§ 3.10 p.m.
§ The Question was as follows:
§ To ask Her Majesty's Government whether they are now in a position to state their proposals for the amendment of the Tribunals of Inquiry (Evidence) Act 1921; and when the necessary measure will be introduced.
THE MINISTER OF STATE, HOME OFFICE (VISCOUNT COLVILLE OF CULROSS)
My Lords, the Government's proposals for the amendment of the Tribunals of Inquiry (Evidence) Act 1921 are set out in Chapter VI of the recent White Paper giving the Government's views on the Recommendations of the Royal Commission on Tribunals of Inquiry and the Interdepartmental Committee on the Law of Contempt as it affects Tribunals of Inquiry (Cmnd. 5313). The Government intend to introduce a Bill to give effect to these proposals when an opportunity occurs.
§ LORD HALE
My Lords, the only question that remains is, when will the opportunity occur? Is the noble Viscount aware that very serious questions have arisen in the country in regard to which a properly constituted Tribunal of Inquiry might have been necessary? The undertakings were given as far back as 1959, at the time of the use of this archaic method for the Waters Tribunal, and of course the vital problem of the present Tribunal, apart from its inadequacy and its inefficiency in its hearing of evidence, is that one cannot use it at all with safety in any case in which there is the possibility of a prosecution.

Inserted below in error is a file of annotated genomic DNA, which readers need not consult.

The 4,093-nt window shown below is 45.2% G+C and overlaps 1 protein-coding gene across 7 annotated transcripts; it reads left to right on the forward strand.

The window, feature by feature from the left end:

VISCOUNT COLVILLE OF CULROSS
My Lords, the cases in which one may or may not use a Tribunal are, I think, a little different from the point which the noble Lord raised in his Question. As for the legislation to implement these recommendations, in fact a good deal of implementation can be done after a fashion without legislation by various sensible means used by Tribunals, and although probably legislation is needed for two or three of these points we could make a good deal of progress on procedure without actually having a Bill at all, although in the end a Bill will be necessary.